Columbia Journalism Review’s Big Fail: It Published 24,000 Words on Russiagate and Missed the Point

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The magazine’s attempted takedown of the media’s coverage bolsters Trump’s phony narrative.

Misdirection, an essential tool for magicians, is not usually a component of media criticism. But in a lengthy critique of the coverage of the Trump-Russia scandal published this week by the Columbia Journalism Review, veteran investigative reporter Jeff Gerth deflects attention from the core components of Russiagate, mirroring Donald Trump’s own efforts of the past six years to escape accountability for his profound betrayal of the nation. Though Gerth’s target is media outlets, particularly the New York Times (where he worked for 29 years), Gerth ends up bolstering Trump’s phony narrative that there was no Russia scandal, just merely a hoax whipped up by reckless reporters and Trump’s enemies in the press, with the assistance of the Deep State. 

In a massive 24,000-word, four-part article, Gerth dissects how the Times, the Washington Post, CNN, and other news organizations during the 2016 election and afterward reported on Trump’s and his campaign’s interactions with Russia. (He briefly references, without criticism, the story I published that first revealed the existence of the dossier compiled by former British intelligence officer Christopher Steele and that reported that the FBI was investigating its allegations.) Gerth does probe genuine errors committed by his former employer and others. The Times, for instance, reported shortly before the 2016 election that the FBI’s investigation had found no link between Trump and Russia, when the bureau had barely begun its inquiry and had reached no final conclusions. And after the election, the Times produced a report in early 2017 that seemingly went too far in the opposite direction when it reported that US intelligence had evidence that “Donald J. Trump’s 2016 presidential campaign and other Trump associates had repeated contacts with senior Russian intelligence officials in the year before the election.” (Trump’s campaign chair, Paul Manafort, we later learned, had been huddling with a suspected Russian intelligence official during the campaign, but FBI officials handling the Russian investigation at the time saw this Times article as going too far.)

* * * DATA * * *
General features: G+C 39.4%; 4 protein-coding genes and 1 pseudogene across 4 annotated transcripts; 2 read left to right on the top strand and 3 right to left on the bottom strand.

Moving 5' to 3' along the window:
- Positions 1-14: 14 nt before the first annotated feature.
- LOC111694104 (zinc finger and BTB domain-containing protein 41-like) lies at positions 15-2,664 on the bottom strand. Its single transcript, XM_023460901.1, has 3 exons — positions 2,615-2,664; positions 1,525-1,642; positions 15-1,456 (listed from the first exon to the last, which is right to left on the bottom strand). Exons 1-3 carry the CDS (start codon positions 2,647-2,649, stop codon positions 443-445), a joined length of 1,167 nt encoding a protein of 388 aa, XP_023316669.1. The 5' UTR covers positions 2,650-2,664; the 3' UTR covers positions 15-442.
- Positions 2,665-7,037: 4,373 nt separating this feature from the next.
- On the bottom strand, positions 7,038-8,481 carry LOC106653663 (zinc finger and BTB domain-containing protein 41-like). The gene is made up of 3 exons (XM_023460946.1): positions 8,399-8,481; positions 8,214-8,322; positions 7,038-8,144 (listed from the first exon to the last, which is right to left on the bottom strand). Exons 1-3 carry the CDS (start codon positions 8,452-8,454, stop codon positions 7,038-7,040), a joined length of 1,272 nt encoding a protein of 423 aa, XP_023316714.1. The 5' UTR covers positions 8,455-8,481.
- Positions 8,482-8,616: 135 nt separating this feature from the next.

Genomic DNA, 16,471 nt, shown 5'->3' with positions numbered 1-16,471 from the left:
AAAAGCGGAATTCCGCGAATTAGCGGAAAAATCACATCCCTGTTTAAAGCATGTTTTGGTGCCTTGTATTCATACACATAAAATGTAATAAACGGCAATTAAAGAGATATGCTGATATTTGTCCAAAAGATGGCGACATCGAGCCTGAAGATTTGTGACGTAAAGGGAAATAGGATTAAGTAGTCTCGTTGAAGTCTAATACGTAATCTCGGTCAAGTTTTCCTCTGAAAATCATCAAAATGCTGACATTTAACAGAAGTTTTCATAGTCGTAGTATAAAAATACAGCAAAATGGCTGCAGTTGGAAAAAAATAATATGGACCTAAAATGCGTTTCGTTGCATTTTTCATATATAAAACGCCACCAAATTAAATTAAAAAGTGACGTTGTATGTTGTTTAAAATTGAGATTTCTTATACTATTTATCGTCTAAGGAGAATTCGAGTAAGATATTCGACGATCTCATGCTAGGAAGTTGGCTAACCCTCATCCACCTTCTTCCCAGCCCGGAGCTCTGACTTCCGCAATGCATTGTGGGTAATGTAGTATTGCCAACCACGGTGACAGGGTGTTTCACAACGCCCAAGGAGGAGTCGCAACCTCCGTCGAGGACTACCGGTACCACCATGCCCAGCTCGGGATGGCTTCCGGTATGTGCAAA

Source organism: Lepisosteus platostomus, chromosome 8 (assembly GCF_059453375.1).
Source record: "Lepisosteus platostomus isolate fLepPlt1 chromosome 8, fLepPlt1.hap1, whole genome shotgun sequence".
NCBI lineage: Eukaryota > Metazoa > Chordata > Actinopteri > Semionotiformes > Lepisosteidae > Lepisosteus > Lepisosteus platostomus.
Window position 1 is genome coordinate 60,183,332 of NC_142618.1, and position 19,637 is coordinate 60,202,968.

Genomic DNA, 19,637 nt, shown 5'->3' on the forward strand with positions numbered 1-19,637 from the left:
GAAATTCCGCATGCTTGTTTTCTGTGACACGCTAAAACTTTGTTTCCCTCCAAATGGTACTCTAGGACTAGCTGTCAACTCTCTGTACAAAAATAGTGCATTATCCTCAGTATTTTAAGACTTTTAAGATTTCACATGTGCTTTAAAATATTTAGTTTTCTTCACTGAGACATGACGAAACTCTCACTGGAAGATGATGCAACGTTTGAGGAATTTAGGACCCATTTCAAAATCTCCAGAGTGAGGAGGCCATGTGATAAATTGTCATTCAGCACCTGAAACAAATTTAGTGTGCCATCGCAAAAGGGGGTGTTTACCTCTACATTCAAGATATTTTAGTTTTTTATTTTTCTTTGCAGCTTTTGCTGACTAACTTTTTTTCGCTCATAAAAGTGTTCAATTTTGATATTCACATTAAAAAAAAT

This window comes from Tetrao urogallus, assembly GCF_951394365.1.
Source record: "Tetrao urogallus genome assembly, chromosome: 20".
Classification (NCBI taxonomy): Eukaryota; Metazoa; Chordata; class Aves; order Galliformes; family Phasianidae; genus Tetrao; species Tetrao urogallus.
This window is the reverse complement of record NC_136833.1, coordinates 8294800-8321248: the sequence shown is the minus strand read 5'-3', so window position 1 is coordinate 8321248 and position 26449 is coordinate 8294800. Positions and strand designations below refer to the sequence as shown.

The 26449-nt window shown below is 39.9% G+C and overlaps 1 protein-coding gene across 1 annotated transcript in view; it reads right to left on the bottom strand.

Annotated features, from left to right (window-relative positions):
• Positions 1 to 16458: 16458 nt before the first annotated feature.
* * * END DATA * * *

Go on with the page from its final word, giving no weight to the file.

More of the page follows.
Gerth finds plenty of ammo for his assault on the media. But here’s where he goes wrong: He misrepresents the scandal that is the subject of the media coverage he is scrutinizing. He defines the Trump-Russia affair by only two elements of the tale: the question of Trump collusion with Moscow and the unconfirmed Steele dossier. This is exactly how Trump and his lieutenants want the scandal to be perceived. From the start, Trump has proclaimed “no collusion,” setting that as the bar for judging him. That is, no evidence of criminal collusion, and he’s scot-free. And he and his defenders have fixated on the Steele dossier—often falsely claiming it triggered the FBI’s investigation—to portray Trump as the victim of untrue allegations and “fake news.” Gerth essentially accepts these terms of the debate.